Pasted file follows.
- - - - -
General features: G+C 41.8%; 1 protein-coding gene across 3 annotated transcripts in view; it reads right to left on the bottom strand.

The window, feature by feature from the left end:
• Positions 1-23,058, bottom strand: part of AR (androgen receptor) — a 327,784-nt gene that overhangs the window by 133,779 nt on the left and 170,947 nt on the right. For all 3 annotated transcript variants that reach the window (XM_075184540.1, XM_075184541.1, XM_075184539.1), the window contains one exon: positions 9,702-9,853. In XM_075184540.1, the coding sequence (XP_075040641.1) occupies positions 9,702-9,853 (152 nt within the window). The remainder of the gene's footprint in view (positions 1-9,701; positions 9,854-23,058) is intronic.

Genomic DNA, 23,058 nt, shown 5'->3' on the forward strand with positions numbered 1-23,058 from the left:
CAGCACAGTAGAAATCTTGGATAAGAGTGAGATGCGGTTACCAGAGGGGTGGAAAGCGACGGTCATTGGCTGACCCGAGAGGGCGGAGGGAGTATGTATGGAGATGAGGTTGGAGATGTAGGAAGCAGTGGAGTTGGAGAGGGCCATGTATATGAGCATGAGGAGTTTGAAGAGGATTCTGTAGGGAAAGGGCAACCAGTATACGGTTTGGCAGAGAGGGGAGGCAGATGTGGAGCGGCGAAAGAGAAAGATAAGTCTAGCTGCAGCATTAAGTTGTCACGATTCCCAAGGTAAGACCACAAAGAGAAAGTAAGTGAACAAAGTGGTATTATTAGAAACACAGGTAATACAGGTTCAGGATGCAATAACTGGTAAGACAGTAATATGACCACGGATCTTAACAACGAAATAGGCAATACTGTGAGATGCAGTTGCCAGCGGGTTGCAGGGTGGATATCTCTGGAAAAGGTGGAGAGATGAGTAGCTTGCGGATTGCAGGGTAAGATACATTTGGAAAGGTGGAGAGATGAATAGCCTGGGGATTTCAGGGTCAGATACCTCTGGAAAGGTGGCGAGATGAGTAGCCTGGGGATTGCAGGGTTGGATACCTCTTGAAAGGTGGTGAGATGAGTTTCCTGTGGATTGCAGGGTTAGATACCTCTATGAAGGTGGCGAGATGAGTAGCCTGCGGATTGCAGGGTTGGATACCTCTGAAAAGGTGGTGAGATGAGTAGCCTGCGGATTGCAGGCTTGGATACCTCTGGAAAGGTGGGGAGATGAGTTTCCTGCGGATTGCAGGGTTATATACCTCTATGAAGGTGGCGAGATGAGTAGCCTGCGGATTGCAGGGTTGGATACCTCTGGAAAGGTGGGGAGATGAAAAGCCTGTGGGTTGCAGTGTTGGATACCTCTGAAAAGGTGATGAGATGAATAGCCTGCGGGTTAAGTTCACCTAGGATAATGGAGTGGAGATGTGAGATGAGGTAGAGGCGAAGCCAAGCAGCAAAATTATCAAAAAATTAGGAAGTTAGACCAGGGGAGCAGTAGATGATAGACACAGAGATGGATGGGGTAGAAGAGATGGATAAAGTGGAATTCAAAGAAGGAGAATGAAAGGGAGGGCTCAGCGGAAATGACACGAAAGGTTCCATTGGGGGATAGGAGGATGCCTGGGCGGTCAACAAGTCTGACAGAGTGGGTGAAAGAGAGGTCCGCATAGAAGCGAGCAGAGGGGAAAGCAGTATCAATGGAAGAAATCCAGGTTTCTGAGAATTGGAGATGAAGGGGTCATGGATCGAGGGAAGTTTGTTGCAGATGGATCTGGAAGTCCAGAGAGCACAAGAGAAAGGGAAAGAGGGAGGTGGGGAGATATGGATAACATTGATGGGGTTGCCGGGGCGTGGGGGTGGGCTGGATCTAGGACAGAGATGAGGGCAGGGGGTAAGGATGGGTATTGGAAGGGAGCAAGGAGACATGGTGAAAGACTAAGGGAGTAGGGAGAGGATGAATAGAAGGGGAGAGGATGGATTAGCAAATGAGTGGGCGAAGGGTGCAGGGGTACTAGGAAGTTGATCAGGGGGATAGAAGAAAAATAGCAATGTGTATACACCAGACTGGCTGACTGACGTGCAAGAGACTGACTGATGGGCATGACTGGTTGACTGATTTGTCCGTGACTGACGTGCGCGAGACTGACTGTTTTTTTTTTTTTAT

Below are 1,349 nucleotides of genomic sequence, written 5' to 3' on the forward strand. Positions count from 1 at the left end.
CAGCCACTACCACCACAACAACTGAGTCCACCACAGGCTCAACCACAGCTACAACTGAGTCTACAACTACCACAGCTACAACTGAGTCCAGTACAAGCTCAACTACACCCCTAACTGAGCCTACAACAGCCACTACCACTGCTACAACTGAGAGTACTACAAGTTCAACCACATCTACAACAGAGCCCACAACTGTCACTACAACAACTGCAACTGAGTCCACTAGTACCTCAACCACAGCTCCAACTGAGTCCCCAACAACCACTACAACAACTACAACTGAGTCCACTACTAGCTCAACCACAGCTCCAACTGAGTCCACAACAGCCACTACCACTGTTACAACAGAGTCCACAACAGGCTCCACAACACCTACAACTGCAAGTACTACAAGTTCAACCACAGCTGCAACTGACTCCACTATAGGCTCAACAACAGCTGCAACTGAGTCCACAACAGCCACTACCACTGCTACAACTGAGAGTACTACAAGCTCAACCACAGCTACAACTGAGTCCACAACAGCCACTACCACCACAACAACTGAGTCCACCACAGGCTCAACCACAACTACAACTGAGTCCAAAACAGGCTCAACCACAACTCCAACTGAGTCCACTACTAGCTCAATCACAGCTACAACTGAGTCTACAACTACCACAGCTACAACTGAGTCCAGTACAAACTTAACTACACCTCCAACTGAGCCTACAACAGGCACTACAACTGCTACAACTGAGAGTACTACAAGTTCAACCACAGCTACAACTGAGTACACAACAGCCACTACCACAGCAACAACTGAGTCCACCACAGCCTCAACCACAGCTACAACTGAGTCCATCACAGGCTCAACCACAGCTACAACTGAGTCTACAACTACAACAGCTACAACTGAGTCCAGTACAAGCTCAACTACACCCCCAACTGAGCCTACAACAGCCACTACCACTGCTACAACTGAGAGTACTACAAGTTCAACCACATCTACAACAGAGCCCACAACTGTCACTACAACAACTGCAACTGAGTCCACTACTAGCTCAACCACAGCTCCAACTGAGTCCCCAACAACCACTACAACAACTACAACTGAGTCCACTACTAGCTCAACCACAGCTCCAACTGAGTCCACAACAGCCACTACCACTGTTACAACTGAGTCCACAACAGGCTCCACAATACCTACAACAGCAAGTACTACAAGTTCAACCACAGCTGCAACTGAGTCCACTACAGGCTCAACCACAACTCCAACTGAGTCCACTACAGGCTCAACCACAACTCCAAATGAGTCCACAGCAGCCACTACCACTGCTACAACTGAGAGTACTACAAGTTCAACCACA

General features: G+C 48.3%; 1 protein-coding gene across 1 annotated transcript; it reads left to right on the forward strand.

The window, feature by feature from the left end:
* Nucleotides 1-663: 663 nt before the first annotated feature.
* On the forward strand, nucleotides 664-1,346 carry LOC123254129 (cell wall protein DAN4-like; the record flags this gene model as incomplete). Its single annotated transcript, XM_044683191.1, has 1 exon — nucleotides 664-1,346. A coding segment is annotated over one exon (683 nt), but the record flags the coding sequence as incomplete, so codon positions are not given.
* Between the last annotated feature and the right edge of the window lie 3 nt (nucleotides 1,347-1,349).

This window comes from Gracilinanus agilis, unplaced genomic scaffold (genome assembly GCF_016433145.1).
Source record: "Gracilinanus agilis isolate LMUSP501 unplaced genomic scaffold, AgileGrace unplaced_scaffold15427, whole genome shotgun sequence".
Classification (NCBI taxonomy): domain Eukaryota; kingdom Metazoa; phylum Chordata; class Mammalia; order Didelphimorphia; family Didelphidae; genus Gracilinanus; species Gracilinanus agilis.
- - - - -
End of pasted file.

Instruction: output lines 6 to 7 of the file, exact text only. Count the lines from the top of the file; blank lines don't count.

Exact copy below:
Below are 1,349 nucleotides of genomic sequence, written 5' to 3' on the forward strand. Positions count from 1 at the left end.
CAGCCACTACCACCACAACAACTGAGTCCACCACAGGCTCAACCACAGCTACAACTGAGTCTACAACTACCACAGCTACAACTGAGTCCAGTACAAGCTCAACTACACCCCTAACTGAGCCTACAACAGCCACTACCACTGCTACAACTGAGAGTACTACAAGTTCAACCACATCTACAACAGAGCCCACAACTGTCACTACAACAACTGCAACTGAGTCCACTAGTACCTCAACCACAGCTCCAACTGAGTCCCCAACAACCACTACAACAACTACAACTGAGTCCACTACTAGCTCAACCACAGCTCCAACTGAGTCCACAACAGCCACTACCACTGTTACAACAGAGTCCACAACAGGCTCCACAACACCTACAACTGCAAGTACTACAAGTTCAACCACAGCTGCAACTGACTCCACTATAGGCTCAACAACAGCTGCAACTGAGTCCACAACAGCCACTACCACTGCTACAACTGAGAGTACTACAAGCTCAACCACAGCTACAACTGAGTCCACAACAGCCACTACCACCACAACAACTGAGTCCACCACAGGCTCAACCACAACTACAACTGAGTCCAAAACAGGCTCAACCACAACTCCAACTGAGTCCACTACTAGCTCAATCACAGCTACAACTGAGTCTACAACTACCACAGCTACAACTGAGTCCAGTACAAACTTAACTACACCTCCAACTGAGCCTACAACAGGCACTACAACTGCTACAACTGAGAGTACTACAAGTTCAACCACAGCTACAACTGAGTACACAACAGCCACTACCACAGCAACAACTGAGTCCACCACAGCCTCAACCACAGCTACAACTGAGTCCATCACAGGCTCAACCACAGCTACAACTGAGTCTACAACTACAACAGCTACAACTGAGTCCAGTACAAGCTCAACTACACCCCCAACTGAGCCTACAACAGCCACTACCACTGCTACAACTGAGAGTACTACAAGTTCAACCACATCTACAACAGAGCCCACAACTGTCACTACAACAACTGCAACTGAGTCCACTACTAGCTCAACCACAGCTCCAACTGAGTCCCCAACAACCACTACAACAACTACAACTGAGTCCACTACTAGCTCAACCACAGCTCCAACTGAGTCCACAACAGCCACTACCACTGTTACAACTGAGTCCACAACAGGCTCCACAATACCTACAACAGCAAGTACTACAAGTTCAACCACAGCTGCAACTGAGTCCACTACAGGCTCAACCACAACTCCAACTGAGTCCACTACAGGCTCAACCACAACTCCAAATGAGTCCACAGCAGCCACTACCACTGCTACAACTGAGAGTACTACAAGTTCAACCACA